Out of the Past

Do You Know These People?

partial story from December 2, 1972 Grand Island Independent

Since the Daily Independent printed this bronze-tone from 1903 in its Nov. 20 edition when ground-breaking for the new library at 1100 W. Second took place, the editors have learned the identities of most of those in the picture. President Roosevelt was the only one recognized up until now.

The picture belongs to Grand Island attorney Bayard H. Paine Jr., whose father was then a member of the library board.

Beginning at left is a man with a beard. That's Judge T. 0. C. Harrison. He offered his house as the meeting place to organize Grand Island's first library board in 1884.

Next to him and partially hidden is an unidentified man.

Then, the fellow looking at the camera and the man behind him are two of the President's secret servicemen.

Peeking out across the chest of the mustachioed SS man is Judge John R. Thompson. The man partially hidden behind him is Judge J. H. Mullin. The bare-faced man with gloves on is the Rev. J. C. Clark, a Presbyterian minister.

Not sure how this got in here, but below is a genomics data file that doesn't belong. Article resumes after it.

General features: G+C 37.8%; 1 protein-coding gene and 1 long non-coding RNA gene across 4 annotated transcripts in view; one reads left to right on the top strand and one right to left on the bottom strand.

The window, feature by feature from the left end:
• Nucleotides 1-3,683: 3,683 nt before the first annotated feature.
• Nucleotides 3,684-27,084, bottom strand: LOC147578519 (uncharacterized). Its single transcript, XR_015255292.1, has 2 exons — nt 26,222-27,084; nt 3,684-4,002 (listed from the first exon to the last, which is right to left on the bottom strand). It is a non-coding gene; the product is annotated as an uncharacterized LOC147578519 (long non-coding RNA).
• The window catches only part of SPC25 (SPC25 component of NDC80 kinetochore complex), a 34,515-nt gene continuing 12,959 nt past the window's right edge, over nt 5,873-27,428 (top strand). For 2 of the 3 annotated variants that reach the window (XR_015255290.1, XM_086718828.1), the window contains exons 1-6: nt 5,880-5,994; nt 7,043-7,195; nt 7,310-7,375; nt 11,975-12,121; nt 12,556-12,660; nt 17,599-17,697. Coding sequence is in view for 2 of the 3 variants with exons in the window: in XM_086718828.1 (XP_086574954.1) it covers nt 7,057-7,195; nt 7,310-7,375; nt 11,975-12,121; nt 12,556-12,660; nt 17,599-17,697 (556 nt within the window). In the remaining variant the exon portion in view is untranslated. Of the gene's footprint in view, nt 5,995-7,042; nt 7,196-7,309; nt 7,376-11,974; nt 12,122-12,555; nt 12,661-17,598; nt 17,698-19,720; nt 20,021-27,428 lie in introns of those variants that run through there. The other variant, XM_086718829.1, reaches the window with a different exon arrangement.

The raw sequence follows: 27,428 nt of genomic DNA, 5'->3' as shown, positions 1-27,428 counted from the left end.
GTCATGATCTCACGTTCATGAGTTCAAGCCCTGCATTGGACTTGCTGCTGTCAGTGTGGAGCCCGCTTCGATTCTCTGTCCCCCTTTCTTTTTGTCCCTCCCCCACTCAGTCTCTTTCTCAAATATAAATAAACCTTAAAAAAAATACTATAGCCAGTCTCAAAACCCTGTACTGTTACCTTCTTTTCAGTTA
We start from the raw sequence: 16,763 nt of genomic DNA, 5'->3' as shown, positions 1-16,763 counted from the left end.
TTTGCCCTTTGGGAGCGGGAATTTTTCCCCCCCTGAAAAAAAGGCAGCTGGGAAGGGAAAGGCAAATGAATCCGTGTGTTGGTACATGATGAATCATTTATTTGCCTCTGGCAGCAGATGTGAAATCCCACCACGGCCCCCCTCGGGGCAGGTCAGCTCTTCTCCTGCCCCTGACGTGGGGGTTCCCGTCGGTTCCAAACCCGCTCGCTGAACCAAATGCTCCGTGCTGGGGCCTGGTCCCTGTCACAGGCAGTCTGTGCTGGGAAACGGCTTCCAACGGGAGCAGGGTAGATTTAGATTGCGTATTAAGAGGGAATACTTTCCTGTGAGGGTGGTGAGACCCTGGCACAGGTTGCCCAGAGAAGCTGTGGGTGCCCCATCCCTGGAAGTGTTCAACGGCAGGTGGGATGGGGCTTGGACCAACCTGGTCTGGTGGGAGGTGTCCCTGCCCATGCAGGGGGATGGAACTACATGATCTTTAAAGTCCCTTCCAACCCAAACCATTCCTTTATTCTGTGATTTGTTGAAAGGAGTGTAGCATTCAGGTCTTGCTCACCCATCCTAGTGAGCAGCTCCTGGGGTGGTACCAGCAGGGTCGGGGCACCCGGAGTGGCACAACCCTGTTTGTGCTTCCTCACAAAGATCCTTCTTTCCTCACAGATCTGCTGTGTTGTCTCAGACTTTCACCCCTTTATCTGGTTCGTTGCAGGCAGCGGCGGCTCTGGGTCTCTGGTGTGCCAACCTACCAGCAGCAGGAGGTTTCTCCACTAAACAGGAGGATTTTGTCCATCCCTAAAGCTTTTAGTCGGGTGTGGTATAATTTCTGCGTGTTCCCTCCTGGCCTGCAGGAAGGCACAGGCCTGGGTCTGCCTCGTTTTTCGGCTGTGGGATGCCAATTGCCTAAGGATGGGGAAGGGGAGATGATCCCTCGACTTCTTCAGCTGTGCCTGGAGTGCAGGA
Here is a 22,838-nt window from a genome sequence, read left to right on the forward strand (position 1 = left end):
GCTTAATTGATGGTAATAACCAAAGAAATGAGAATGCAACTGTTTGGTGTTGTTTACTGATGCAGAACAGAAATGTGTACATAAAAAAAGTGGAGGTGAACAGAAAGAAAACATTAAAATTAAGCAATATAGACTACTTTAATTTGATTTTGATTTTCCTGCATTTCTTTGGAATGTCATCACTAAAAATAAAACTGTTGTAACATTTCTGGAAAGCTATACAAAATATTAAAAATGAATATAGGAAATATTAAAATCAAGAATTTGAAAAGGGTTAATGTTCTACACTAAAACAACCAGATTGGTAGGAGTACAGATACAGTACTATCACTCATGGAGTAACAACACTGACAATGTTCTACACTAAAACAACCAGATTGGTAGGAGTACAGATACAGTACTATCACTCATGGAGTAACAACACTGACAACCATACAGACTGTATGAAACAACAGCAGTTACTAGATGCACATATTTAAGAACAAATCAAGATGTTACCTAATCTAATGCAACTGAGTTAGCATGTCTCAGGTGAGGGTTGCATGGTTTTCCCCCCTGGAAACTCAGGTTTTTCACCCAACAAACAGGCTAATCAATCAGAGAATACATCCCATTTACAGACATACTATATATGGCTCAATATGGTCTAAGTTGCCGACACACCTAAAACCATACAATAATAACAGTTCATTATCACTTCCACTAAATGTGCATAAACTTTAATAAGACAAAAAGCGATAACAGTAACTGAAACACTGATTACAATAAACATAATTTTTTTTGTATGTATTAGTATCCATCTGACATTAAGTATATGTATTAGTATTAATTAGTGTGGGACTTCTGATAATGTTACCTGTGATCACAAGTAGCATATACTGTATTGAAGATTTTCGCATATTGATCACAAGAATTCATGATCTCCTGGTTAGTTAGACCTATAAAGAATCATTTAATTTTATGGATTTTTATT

Behind the minister, the man with the glasses is Bayard H. Paine Sr., a local attorney who later was elected to the Nebraska Supreme Court and served as a justice for 18 years. The tall fellow behind him is Henry S. Ferras, then manager of the American Crystal Sugar Company's Grand Island factory.

The two ladies pictured are Mrs. 0.A. Abbott, wife of Nebraska's first lieutenant governor who was from Grand Island, and Mrs. C. F. Bentley, wife of the man elected president of the first Grand Island Library Board in 1884. Next to Mrs. Bentley is E. J. Hatch, the man with a clean shaven head, hat in hand.

The three men behind them are unidentified, but the bearded fellow in the back between Mr. Hatch and the president is the Rev. Louis A. Arthur, an Episcopalian minister.

Then there is. President Roosevelt. The man directly behind him is unidentified.

The man with the square cap and the badge is police officer Henry Schumacher. Next to him is another secret service agent.

And the man in profile looking on at the right of the picture is the mayor in 1903, James Cleory, who was also one of a group who offered the land site for the 1903 library.

It was a momentous occasion, considering that the President was then escorted to Dodge School (a parking lot now) where practically all of Grand Island's residents had assembled to hear him speak.